Three Navy F/A-18D’s Release 100+ Micro-Drone Swarm
” The U.S. Department of Defense has revealed in a press release dated Jan. 9, 2017 that three U.S. Navy F/A-18 Hornet two-seat variants have successfully released a “swarm” of 103 Perdix semi-autonomous drones in flight. The tests were carried out at China Lake range, on Oct. 25, 2016, and were administered by the Department of Defense, the Strategic Capabilities Office, partnering with Naval Air Systems Command.
The miniature Perdix drones, different from larger, more common remotely piloted vehicles (RPVs) like the well-known Reaper and Predator, operate with a high degree of collective autonomy and reduced dependency on remote flight crews to control them. The large group of more autonomous Perdix drones creates a “swarm” of miniature drones. The swarm shares information across data links during operation, and can make mission-adaptive decisions faster than RPV’s controlled in the more conventional manner.”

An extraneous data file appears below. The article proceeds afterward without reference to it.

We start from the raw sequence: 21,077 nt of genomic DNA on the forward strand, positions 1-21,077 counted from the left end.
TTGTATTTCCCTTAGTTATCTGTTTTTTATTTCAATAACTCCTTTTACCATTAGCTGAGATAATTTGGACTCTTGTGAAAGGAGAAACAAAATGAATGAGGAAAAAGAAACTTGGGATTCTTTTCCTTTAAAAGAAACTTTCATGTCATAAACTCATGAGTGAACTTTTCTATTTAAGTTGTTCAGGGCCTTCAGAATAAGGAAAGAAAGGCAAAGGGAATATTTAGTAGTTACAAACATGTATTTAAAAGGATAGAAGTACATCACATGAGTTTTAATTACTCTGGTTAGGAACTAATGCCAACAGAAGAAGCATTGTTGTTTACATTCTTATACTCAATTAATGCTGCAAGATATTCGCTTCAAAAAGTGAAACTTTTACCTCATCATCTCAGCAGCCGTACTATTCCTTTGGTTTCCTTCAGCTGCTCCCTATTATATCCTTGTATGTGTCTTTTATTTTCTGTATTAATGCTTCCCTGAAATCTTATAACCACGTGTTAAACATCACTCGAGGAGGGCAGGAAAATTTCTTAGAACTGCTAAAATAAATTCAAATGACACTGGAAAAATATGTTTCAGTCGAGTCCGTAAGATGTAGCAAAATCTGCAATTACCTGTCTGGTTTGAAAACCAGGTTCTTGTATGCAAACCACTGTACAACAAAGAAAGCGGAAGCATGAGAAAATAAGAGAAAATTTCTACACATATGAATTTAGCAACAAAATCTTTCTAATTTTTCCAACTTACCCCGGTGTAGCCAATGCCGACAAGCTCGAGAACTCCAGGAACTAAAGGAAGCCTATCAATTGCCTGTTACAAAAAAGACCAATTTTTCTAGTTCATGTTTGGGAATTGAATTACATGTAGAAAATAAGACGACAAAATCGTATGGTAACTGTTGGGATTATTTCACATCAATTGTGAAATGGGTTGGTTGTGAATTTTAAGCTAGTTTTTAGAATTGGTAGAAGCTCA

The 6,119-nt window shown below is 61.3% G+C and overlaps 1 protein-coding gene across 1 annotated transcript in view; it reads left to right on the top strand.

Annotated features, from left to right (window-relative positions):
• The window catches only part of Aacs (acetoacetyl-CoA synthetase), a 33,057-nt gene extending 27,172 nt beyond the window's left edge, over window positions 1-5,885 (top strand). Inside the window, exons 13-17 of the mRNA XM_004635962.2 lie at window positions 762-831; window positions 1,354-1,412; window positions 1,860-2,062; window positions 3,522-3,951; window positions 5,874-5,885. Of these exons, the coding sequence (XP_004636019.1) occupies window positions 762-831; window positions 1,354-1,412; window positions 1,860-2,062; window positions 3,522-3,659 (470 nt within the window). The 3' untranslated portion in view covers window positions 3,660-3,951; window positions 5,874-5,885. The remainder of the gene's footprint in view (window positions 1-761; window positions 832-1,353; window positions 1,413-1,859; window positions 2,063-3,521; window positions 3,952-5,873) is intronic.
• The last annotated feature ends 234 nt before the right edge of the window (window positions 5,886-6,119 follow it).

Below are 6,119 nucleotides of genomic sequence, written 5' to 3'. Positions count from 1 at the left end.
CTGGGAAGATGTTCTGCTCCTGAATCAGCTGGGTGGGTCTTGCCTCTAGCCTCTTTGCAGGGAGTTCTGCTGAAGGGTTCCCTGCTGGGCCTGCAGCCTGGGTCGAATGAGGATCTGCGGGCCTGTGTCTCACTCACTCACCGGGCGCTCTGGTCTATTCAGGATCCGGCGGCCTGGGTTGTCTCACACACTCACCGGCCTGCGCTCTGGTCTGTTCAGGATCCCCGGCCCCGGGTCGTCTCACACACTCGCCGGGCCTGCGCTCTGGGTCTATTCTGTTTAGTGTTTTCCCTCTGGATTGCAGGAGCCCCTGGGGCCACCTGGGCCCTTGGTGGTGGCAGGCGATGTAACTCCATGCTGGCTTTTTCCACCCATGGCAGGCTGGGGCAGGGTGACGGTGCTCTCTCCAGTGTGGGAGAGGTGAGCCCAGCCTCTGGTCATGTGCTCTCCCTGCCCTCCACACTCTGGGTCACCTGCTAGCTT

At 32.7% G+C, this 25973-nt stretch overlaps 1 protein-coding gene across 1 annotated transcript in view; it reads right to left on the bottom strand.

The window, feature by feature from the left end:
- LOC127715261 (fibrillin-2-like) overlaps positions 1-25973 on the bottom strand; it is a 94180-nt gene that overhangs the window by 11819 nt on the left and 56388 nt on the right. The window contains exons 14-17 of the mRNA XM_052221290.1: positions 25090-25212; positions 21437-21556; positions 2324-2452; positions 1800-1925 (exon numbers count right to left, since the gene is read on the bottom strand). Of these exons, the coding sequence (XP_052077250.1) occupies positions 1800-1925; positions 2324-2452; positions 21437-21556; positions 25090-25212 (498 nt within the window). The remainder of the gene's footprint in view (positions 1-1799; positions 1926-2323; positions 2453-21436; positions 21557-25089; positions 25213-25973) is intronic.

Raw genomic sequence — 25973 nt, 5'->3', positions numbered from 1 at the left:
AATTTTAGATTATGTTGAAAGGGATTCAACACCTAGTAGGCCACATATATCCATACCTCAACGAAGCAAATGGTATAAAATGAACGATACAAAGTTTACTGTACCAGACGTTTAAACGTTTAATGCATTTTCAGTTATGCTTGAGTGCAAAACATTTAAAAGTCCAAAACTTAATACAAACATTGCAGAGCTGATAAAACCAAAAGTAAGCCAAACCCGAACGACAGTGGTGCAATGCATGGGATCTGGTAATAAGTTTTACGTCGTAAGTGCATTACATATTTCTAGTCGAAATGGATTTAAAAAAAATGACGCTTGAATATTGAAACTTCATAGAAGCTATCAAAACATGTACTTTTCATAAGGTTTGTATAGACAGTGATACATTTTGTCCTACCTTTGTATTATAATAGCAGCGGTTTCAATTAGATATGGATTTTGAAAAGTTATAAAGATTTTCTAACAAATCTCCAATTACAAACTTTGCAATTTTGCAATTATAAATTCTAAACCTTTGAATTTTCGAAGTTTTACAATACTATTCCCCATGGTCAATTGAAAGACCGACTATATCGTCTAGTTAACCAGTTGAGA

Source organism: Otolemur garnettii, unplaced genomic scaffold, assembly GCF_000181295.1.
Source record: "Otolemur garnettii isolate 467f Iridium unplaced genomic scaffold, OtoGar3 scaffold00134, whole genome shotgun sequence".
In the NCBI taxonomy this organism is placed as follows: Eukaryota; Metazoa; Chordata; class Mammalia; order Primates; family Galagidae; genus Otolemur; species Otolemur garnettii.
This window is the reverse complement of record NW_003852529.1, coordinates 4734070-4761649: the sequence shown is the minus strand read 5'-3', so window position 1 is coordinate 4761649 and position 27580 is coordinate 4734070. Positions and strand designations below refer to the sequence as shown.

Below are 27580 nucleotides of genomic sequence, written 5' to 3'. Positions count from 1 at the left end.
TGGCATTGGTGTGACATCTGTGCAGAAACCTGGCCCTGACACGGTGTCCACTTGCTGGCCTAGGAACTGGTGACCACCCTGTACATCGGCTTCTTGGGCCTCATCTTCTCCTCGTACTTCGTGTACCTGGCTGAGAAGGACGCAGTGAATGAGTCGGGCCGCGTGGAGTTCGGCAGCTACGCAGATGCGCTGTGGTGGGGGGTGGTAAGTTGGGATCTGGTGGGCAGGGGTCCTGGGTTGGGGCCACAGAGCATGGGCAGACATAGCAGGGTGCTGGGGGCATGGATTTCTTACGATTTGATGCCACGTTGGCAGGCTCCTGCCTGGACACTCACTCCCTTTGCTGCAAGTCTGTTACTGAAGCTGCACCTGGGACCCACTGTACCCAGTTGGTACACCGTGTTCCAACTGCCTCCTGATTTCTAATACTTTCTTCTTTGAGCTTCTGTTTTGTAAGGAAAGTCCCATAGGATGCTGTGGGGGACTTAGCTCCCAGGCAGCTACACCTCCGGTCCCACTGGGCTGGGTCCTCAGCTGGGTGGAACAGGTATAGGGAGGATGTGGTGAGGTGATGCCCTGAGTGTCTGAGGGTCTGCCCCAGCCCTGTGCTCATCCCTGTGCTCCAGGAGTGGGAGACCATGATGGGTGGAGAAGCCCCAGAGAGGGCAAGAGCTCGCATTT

” In a statement released by the U.S. Department of Defense, Strategic Capabilities Office Director William Roper said, “Due to the complex nature of combat, Perdix are not pre-programmed synchronized individuals, they are a collective organism, sharing one distributed brain for decision-making and adapting to each other like swarms in nature,” Director Roper went on to say, “Because every Perdix communicates and collaborates with every other Perdix, the swarm has no leader and can gracefully adapt to drones entering or exiting the team.”
As said, the initial flight release tests were conducted in October 2016 at the China Lake NAVAIR Naval Air Warfare Center Weapons Division (NAWCWD). Based on released footage they were likely flown by two-seat F/A-18Ds of VX-30 the Navy’s Air Test and Evaluation Squadron Nine known as “The Bloodhounds”.
The Perdex drone swarm was released in flight from three F/A-18D’s dispensing the swarm from two underwing pylons.”